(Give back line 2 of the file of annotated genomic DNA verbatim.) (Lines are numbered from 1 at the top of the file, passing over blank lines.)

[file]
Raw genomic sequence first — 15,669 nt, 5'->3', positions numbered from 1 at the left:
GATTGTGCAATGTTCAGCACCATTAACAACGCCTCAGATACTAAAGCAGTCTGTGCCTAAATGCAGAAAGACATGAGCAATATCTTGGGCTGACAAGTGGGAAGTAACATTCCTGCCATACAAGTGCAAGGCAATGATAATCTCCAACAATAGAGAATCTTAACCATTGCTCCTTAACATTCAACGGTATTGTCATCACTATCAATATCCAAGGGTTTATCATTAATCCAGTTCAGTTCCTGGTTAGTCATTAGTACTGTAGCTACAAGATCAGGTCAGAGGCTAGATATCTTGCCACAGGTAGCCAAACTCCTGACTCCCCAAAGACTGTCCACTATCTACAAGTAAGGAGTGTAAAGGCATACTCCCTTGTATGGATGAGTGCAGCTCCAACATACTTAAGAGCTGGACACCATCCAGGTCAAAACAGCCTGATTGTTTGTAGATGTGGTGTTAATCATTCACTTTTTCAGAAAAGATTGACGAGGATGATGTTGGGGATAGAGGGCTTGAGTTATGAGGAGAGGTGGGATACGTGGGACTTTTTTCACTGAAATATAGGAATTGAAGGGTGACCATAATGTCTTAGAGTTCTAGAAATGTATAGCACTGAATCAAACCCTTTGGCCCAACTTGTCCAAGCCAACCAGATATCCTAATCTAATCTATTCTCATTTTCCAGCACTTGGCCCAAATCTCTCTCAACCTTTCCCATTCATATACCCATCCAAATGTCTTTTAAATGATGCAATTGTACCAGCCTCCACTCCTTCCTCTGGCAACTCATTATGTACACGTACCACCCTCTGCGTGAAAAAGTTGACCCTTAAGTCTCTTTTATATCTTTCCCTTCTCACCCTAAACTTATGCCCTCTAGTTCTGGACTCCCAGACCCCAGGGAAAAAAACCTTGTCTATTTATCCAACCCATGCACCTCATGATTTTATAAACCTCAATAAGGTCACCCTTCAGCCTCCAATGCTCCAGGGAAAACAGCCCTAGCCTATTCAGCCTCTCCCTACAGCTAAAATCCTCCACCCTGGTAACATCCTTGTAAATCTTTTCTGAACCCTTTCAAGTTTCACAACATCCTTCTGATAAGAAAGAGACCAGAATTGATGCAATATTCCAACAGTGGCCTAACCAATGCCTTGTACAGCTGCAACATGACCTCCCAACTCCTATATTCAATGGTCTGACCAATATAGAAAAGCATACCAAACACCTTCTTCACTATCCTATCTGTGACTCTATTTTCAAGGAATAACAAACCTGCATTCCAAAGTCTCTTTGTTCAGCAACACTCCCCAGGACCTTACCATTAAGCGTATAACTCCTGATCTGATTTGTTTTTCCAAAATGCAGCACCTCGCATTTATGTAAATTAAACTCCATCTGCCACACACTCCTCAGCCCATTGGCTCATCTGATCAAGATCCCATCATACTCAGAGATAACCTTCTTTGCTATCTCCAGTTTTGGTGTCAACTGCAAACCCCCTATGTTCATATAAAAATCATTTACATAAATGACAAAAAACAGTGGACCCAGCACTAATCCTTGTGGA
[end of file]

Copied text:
GATTGTGCAATGTTCAGCACCATTAACAACGCCTCAGATACTAAAGCAGTCTGTGCCTAAATGCAGAAAGACATGAGCAATATCTTGGGCTGACAAGTGGGAAGTAACATTCCTGCCATACAAGTGCAAGGCAATGATAATCTCCAACAATAGAGAATCTTAACCATTGCTCCTTAACATTCAACGGTATTGTCATCACTATCAATATCCAAGGGTTTATCATTAATCCAGTTCAGTTCCTGGTTAGTCATTAGTACTGTAGCTACAAGATCAGGTCAGAGGCTAGATATCTTGCCACAGGTAGCCAAACTCCTGACTCCCCAAAGACTGTCCACTATCTACAAGTAAGGAGTGTAAAGGCATACTCCCTTGTATGGATGAGTGCAGCTCCAACATACTTAAGAGCTGGACACCATCCAGGTCAAAACAGCCTGATTGTTTGTAGATGTGGTGTTAATCATTCACTTTTTCAGAAAAGATTGACGAGGATGATGTTGGGGATAGAGGGCTTGAGTTATGAGGAGAGGTGGGATACGTGGGACTTTTTTCACTGAAATATAGGAATTGAAGGGTGACCATAATGTCTTAGAGTTCTAGAAATGTATAGCACTGAATCAAACCCTTTGGCCCAACTTGTCCAAGCCAACCAGATATCCTAATCTAATCTATTCTCATTTTCCAGCACTTGGCCCAAATCTCTCTCAACCTTTCCCATTCATATACCCATCCAAATGTCTTTTAAATGATGCAATTGTACCAGCCTCCACTCCTTCCTCTGGCAACTCATTATGTACACGTACCACCCTCTGCGTGAAAAAGTTGACCCTTAAGTCTCTTTTATATCTTTCCCTTCTCACCCTAAACTTATGCCCTCTAGTTCTGGACTCCCAGACCCCAGGGAAAAAAACCTTGTCTATTTATCCAACCCATGCACCTCATGATTTTATAAACCTCAATAAGGTCACCCTTCAGCCTCCAATGCTCCAGGGAAAACAGCCCTAGCCTATTCAGCCTCTCCCTACAGCTAAAATCCTCCACCCTGGTAACATCCTTGTAAATCTTTTCTGAACCCTTTCAAGTTTCACAACATCCTTCTGATAAGAAAGAGACCAGAATTGATGCAATATTCCAACAGTGGCCTAACCAATGCCTTGTACAGCTGCAACATGACCTCCCAACTCCTATATTCAATGGTCTGACCAATATAGAAAAGCATACCAAACACCTTCTTCACTATCCTATCTGTGACTCTATTTTCAAGGAATAACAAACCTGCATTCCAAAGTCTCTTTGTTCAGCAACACTCCCCAGGACCTTACCATTAAGCGTATAACTCCTGATCTGATTTGTTTTTCCAAAATGCAGCACCTCGCATTTATGTAAATTAAACTCCATCTGCCACACACTCCTCAGCCCATTGGCTCATCTGATCAAGATCCCATCATACTCAGAGATAACCTTCTTTGCTATCTCCAGTTTTGGTGTCAACTGCAAACCCCCTATGTTCATATAAAAATCATTTACATAAATGACAAAAAACAGTGGACCCAGCACTAATCCTTGTGGA